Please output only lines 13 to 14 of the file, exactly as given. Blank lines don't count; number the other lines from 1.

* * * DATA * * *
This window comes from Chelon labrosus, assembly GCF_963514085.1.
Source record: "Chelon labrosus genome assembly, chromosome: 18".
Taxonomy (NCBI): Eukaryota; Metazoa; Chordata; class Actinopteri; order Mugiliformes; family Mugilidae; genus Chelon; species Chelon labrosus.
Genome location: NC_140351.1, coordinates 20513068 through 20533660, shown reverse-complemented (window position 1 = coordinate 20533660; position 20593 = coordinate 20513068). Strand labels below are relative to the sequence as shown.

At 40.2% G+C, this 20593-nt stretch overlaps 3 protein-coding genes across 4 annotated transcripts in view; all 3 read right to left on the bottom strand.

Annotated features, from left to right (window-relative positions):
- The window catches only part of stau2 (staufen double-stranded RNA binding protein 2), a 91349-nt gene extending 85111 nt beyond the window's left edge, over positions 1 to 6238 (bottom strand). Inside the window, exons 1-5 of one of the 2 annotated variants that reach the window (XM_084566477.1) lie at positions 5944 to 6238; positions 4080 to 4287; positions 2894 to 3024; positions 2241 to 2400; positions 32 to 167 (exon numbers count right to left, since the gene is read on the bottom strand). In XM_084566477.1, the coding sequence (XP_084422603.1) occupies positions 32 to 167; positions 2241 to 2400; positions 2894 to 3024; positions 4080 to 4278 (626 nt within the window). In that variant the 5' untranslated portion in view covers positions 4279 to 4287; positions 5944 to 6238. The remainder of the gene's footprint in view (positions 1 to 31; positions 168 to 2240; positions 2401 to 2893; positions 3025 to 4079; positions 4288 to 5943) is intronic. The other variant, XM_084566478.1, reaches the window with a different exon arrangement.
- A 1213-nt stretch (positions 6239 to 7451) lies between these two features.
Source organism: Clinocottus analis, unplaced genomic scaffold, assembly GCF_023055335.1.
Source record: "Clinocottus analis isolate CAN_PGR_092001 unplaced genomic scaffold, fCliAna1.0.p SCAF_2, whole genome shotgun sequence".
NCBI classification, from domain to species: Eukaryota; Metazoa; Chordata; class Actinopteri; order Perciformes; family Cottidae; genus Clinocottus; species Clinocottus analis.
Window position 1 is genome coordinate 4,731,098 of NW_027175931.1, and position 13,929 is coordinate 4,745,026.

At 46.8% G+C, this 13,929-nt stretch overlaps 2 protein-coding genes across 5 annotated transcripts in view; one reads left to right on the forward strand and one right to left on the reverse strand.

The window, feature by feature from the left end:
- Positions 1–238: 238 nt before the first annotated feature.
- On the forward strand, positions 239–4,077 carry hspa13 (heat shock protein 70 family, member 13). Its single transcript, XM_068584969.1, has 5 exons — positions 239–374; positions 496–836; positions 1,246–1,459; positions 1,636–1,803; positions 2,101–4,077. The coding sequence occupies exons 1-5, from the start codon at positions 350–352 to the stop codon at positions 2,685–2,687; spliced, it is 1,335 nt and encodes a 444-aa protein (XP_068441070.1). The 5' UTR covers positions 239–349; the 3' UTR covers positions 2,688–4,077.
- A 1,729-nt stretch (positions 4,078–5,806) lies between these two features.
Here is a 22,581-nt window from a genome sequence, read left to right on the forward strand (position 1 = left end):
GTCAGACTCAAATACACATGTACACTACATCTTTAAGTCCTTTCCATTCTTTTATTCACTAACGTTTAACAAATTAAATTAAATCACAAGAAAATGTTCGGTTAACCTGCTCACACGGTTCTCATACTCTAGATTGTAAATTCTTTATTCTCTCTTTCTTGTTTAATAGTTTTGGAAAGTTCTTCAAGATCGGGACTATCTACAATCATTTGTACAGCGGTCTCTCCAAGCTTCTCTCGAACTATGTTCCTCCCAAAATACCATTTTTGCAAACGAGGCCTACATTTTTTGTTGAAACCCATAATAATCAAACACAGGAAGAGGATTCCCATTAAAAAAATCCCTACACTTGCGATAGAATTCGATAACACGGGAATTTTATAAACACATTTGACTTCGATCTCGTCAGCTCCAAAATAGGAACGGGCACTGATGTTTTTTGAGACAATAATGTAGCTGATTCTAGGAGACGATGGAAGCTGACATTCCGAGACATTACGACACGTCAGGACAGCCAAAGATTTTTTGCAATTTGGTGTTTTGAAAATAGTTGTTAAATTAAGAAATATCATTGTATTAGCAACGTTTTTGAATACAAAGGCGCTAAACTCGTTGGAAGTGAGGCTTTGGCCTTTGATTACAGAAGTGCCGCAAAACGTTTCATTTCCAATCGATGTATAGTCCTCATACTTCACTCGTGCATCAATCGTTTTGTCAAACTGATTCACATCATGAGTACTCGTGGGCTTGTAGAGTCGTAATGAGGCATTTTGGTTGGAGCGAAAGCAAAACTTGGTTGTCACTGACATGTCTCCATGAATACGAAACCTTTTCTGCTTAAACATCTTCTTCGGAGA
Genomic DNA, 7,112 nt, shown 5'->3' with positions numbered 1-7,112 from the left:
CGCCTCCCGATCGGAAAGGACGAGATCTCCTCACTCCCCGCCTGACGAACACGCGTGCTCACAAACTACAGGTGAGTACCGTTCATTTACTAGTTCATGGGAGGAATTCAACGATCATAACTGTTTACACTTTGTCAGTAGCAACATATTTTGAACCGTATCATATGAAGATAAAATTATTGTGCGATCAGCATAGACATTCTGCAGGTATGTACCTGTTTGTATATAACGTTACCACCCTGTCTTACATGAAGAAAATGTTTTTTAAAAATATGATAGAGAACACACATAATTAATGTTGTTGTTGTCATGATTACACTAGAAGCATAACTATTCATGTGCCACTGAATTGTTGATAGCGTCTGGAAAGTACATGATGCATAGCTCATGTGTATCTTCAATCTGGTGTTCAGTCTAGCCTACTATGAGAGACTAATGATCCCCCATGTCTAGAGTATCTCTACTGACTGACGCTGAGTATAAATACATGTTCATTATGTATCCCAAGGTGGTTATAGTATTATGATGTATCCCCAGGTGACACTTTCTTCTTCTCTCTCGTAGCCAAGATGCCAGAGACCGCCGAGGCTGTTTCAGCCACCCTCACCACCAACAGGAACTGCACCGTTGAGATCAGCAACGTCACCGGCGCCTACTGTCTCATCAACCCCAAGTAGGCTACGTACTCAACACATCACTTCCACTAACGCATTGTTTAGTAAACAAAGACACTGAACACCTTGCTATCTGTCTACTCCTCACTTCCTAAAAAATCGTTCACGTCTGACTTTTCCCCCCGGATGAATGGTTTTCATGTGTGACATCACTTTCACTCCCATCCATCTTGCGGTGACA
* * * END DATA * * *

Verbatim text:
At 46.8% G+C, this 13,929-nt stretch overlaps 2 protein-coding genes across 5 annotated transcripts in view; one reads left to right on the forward strand and one right to left on the reverse strand.

The window, feature by feature from the left end: